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Bargaining over governments in a stochastic environment

  • Merlo, Antonio

In this paper we structurally estimate a game-theoretic model of government formation in a multiparty parliamentary democracy. We focus on the timing and the terms of government agreements in the context of a multilateral stochastic model of sequential bargaining with complete information (Merlo and Wilson (1194, 1995)) where efficient delays may occur in the unique equilibrium. Besides showing that our model yields a good fit to the data on the duration of negotiations over government formation as well as government durations in postwar Italy, we use our estimates to quantify the advantage to proposing and to conduct policy experiments to evaluate the effects of changes in the bargaining procedure. We show that the gains from proposing tend to be quite large. Also, we show that changes in the proposer selection process would not affect either the duration of negotiations or government durations, while the imposition of a strict deadline would in general reduce the incentives to delay agreement as well as government durations.

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File URL: http://purl.umn.edu/7476
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Paper provided by University of Minnesota, Economic Development Center in its series Bulletins with number 7476.

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Date of creation: 1996
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Handle: RePEc:ags:umedbu:7476
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  1. Ariel Rubinstein, 2010. "Perfect Equilibrium in a Bargaining Model," Levine's Working Paper Archive 661465000000000387, David K. Levine.
  2. Kennan, J. & Wilson, R., 1991. "Bargaining with Private Information," Working Papers 90-01rev, University of Iowa, Department of Economics.
  3. Kennan, John, 1995. "Repeated contract negotiations with private information," Japan and the World Economy, Elsevier, vol. 7(4), pages 447-472, November.
  4. Antonio Merlo & Charles Wilson, 1997. "Efficient delays in a stochastic model of bargaining," Economic Theory, Springer, vol. 11(1), pages 39-55.
  5. Merlo, Antonio, 1991. "An Econometric Analysis of Government Tenure Histories: The Italian Case," Working Papers 91-28, C.V. Starr Center for Applied Economics, New York University.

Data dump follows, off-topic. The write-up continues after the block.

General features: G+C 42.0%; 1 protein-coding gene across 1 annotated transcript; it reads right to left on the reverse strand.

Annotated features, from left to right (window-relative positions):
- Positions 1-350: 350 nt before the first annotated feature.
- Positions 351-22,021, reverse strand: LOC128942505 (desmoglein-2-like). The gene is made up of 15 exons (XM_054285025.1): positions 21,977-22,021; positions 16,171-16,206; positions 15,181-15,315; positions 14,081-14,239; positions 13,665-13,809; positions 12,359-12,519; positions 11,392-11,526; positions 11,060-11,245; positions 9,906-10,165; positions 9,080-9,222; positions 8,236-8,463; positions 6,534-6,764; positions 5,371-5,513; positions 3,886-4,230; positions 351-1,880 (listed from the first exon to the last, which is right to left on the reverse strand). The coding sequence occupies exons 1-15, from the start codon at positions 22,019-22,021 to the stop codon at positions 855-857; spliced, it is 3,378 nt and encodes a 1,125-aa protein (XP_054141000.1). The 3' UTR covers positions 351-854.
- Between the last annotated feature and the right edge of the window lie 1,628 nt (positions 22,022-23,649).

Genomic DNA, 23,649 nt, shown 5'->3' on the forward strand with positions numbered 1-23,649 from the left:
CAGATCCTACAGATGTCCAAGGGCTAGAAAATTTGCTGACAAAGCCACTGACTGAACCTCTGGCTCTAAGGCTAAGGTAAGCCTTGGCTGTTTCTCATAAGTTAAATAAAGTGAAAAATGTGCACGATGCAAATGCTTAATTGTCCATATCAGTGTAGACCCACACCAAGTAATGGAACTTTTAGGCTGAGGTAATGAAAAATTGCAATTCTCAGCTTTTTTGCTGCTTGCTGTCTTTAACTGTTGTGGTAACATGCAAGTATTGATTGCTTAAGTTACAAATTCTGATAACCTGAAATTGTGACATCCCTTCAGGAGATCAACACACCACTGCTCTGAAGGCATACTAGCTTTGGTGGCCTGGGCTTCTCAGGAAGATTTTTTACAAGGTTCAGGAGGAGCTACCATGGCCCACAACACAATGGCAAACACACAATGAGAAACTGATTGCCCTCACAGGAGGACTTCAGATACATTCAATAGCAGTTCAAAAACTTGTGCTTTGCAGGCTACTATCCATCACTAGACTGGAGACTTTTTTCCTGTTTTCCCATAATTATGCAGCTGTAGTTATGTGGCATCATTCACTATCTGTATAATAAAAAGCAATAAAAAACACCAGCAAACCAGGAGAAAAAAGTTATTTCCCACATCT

6. Merlo, Antonio & Wilson, Charles A, 1995. "A Stochastic Model of Sequential Bargaining with Complete Information," Econometrica, Econometric Society, vol. 63(2), pages 371-99, March.
  7. Austen-Smith, David & Banks, Jeffrey., 1987. "Elections, Coalitions, and Legislative Outcomes," Working Papers 643, California Institute of Technology, Division of the Humanities and Social Sciences.
  8. Eckstein, Z. & Wolpin, K.I., 1992. "Duration to First Job and the Return to Schooling : Estimates form a Search -Matching Model," Papers 13-92, Tel Aviv.
  9. Peter Cramton & Joseph S. Tracy, 1992. "Strikes and Holdouts in Wage Bargaining: Theory and Data," Papers of Peter Cramton 92aer, University of Maryland, Department of Economics - Peter Cramton, revised 09 Jun 1998.
  10. Martin J. Osborne & Ariel Rubinstein, 2005. "Bargaining and Markets," Levine's Bibliography 666156000000000515, UCLA Department of Economics.
  11. Kennan, John & Wilson, Robert, 1989. "Strategic Bargaining Models and Interpretation of Strike Data," Journal of Applied Econometrics, John Wiley & Sons, Ltd., vol. 4(S), pages S87-130, Supplemen.
  12. James J. Heckman & Christopher J. Flinn, 1982. "New Methods for Analyzing Structural Models of Labor Force Dynamics," NBER Working Papers 0856, National Bureau of Economic Research, Inc.
  13. Lippman, Steven A. & McCall, John J., 1976. "Job search in a dynamic economy," Journal of Economic Theory, Elsevier, vol. 12(3), pages 365-390, June.
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